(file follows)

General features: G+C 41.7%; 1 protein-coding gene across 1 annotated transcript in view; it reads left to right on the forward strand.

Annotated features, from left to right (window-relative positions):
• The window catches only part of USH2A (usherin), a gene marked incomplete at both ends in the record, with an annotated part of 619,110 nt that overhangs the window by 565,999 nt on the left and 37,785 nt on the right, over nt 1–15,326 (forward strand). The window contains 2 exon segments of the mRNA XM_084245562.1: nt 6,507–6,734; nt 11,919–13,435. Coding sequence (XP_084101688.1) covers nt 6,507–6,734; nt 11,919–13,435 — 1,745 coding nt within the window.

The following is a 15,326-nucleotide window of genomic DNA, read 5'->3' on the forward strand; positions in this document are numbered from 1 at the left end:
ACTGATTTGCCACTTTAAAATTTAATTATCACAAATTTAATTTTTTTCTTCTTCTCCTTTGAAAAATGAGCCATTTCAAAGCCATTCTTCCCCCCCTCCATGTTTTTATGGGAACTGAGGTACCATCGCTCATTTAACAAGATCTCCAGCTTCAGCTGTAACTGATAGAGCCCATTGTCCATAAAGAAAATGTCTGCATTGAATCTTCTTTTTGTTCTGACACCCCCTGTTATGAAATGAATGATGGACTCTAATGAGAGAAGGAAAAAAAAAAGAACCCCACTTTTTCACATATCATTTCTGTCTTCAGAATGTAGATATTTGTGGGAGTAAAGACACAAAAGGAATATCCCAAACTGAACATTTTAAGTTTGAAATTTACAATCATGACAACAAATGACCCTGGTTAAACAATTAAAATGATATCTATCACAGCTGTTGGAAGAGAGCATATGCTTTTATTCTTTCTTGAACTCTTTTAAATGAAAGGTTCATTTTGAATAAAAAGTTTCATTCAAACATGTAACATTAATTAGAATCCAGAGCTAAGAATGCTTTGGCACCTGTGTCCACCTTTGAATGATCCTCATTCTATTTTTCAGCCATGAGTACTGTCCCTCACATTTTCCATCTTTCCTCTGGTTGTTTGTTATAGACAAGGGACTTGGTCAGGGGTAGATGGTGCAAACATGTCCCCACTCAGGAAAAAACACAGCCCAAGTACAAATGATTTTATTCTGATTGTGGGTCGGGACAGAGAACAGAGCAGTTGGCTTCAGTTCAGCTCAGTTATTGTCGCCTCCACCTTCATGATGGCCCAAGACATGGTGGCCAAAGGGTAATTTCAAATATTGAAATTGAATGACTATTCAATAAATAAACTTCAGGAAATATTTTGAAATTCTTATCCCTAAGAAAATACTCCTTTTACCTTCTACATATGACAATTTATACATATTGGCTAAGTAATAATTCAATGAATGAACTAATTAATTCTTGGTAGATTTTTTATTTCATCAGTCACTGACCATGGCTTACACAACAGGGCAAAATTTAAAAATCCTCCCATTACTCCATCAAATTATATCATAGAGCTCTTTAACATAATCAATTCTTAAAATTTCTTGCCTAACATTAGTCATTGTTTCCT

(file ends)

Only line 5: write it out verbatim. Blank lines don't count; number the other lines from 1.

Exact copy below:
ACTGATTTGCCACTTTAAAATTTAATTATCACAAATTTAATTTTTTTCTTCTTCTCCTTTGAAAAATGAGCCATTTCAAAGCCATTCTTCCCCCCCTCCATGTTTTTATGGGAACTGAGGTACCATCGCTCATTTAACAAGATCTCCAGCTTCAGCTGTAACTGATAGAGCCCATTGTCCATAAAGAAAATGTCTGCATTGAATCTTCTTTTTGTTCTGACACCCCCTGTTATGAAATGAATGATGGACTCTAATGAGAGAAGGAAAAAAAAAAGAACCCCACTTTTTCACATATCATTTCTGTCTTCAGAATGTAGATATTTGTGGGAGTAAAGACACAAAAGGAATATCCCAAACTGAACATTTTAAGTTTGAAATTTACAATCATGACAACAAATGACCCTGGTTAAACAATTAAAATGATATCTATCACAGCTGTTGGAAGAGAGCATATGCTTTTATTCTTTCTTGAACTCTTTTAAATGAAAGGTTCATTTTGAATAAAAAGTTTCATTCAAACATGTAACATTAATTAGAATCCAGAGCTAAGAATGCTTTGGCACCTGTGTCCACCTTTGAATGATCCTCATTCTATTTTTCAGCCATGAGTACTGTCCCTCACATTTTCCATCTTTCCTCTGGTTGTTTGTTATAGACAAGGGACTTGGTCAGGGGTAGATGGTGCAAACATGTCCCCACTCAGGAAAAAACACAGCCCAAGTACAAATGATTTTATTCTGATTGTGGGTCGGGACAGAGAACAGAGCAGTTGGCTTCAGTTCAGCTCAGTTATTGTCGCCTCCACCTTCATGATGGCCCAAGACATGGTGGCCAAAGGGTAATTTCAAATATTGAAATTGAATGACTATTCAATAAATAAACTTCAGGAAATATTTTGAAATTCTTATCCCTAAGAAAATACTCCTTTTACCTTCTACATATGACAATTTATACATATTGGCTAAGTAATAATTCAATGAATGAACTAATTAATTCTTGGTAGATTTTTTATTTCATCAGTCACTGACCATGGCTTACACAACAGGGCAAAATTTAAAAATCCTCCCATTACTCCATCAAATTATATCATAGAGCTCTTTAACATAATCAATTCTTAAAATTTCTTGCCTAACATTAGTCATTGTTTCCT